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Joined: 24 Apr 2006 Posts: 330 Location: Indiana, USA
Posted: Tue May 09, 2006 5:44 am Post subject: WW2 German Panzerfaust and Panzerschreck - Finland Army WW2
While most people think that it was the US Army that introduced the first successful recoiless antitank weapon in WW2 with the famous 2.36 inch/60mm Bazooka it was actually the German Army with the 88mm/3.46 inch Panzerschreck reuseable rocket launcher and the Panzerfaust recoiless (Davis Principle) disposable infantry weapons. The Panzerfaust especially changed antiarmor warfare drastically. It was cheap, easy to use and could kill any tank on the battlefield. The US Army "Bazooka" on the other hand was ineffective against any but the lightest armored tanks unless the enemy tank could be engaged from the sides or rear and even then it was not effective. During WW2 the US Army airborne division in France captured a German truck loaded with reloads for the 88mm rocket launcher. US Army General Gavin ordered all Panzershreck launchers to be found. And during the airborne operations in Holland and later in Germany they used that German weapon as their principle antitank weapon. General Gavin after WW2 even encouraged the US Army to put the Panzerfaust into production. Many military historians believe the disaster that struck the US Army in the first months of the Korean War would not have happened if they had been equipped with the cheap and effective Panzerfaust. Also, the Russian Army used the last models of the Panzerfaust as the bases for their RPG-2 which in turn resulted in the famous RPG-7 we see on the news programs and in newspapers.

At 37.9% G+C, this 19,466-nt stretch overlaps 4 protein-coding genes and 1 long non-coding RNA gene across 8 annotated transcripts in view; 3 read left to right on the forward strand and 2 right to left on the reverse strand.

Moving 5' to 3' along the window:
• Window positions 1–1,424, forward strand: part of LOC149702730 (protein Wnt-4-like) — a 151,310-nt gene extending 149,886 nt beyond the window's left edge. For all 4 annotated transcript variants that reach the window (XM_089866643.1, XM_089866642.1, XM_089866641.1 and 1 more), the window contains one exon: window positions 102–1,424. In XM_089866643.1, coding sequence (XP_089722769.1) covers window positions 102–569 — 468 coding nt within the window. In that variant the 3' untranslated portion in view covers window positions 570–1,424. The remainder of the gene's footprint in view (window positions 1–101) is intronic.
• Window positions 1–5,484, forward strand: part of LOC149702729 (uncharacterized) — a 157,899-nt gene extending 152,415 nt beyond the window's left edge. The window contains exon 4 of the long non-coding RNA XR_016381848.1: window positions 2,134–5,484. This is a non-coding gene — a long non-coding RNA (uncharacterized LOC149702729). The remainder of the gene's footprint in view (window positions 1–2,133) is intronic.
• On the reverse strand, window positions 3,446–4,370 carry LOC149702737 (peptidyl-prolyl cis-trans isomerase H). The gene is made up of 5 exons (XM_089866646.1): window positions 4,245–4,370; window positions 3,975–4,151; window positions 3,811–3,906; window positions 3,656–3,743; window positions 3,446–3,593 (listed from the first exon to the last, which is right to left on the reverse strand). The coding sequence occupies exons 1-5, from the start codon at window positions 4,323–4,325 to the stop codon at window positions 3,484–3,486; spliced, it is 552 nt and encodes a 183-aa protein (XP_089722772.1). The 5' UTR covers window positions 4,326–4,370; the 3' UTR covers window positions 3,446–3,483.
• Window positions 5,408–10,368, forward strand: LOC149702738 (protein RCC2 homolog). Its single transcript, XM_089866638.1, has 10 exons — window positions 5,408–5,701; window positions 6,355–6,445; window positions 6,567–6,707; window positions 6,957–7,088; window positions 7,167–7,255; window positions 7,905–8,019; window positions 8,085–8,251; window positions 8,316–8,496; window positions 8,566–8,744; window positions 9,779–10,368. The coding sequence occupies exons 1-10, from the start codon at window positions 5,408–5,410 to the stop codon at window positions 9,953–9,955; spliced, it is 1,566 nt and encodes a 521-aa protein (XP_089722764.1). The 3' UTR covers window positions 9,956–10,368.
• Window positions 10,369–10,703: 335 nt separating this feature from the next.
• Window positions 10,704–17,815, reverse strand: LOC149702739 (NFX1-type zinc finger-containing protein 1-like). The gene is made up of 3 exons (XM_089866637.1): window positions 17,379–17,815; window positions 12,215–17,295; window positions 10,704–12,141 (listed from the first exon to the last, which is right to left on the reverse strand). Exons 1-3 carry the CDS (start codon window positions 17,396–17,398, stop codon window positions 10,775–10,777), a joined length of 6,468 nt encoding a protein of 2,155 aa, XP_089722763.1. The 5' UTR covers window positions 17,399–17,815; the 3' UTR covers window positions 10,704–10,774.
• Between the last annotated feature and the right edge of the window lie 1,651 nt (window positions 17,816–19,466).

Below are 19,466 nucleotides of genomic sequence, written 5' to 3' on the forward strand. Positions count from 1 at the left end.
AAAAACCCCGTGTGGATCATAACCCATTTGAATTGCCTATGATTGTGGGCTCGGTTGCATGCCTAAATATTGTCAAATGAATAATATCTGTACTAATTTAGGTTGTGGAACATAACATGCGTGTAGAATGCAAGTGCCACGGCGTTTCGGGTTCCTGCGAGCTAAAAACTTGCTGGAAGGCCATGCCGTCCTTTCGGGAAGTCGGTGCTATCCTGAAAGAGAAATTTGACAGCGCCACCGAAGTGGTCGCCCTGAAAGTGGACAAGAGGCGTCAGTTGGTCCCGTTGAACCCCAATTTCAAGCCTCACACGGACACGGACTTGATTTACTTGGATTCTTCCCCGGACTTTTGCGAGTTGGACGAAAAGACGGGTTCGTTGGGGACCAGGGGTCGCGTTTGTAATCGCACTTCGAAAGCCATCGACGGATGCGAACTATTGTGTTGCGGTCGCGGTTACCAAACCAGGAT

Below is scanning of a very-VERY rare publication. It is the training manual that the Finnish Army put together in late 1943 for the Panzershrek and Panzerfaust which the Germans had supplied them to counter the Russian Army tanks. One photo shows the best part of each enemy tank to attack. It also shows a Panzerschreck gunner preparing to fire wearing a gas mask. This was not because the Finnish Army feared the Russians would use gas warfare. But because like the US Army bazooka the Panzerschrecks rocket motor did not burn completely before exiting the launcher and could cause the gunners face or eyes to be burned.
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Photos below are thumbnails. Please click each on to see full size.
Above photo shows chart as to where armor on various tanks is thickest and thinner.
Above photos shows proper way to aim the Panzerfaust 100mm version (ie later versions were 142mm). Second photo shows components. The snap system to set off the ejection charges was unique and extremely safe. Flipping it up set it on arm and also the sight. But the fuse system for the shape-charge projectile was extremely dangerous and emplaced only at the last minute before use. Many Panzerfaust gunners died when they pushed the firing lever and the projectile exploded at that instant. Finally, the 100mm version of the Panzerfaust had a penetration of approximately 140mm/6 inches and the later 150mm diamter projectile version 200mm/8 inches (ie the highest of any infantry antitank weapon in WW2). Penetration for the Panzerfaust projectiles would have been even greater if a stand-off probe had been fitted. But in those days how and why HEAT/Shape-Charge Warheads was not full understood.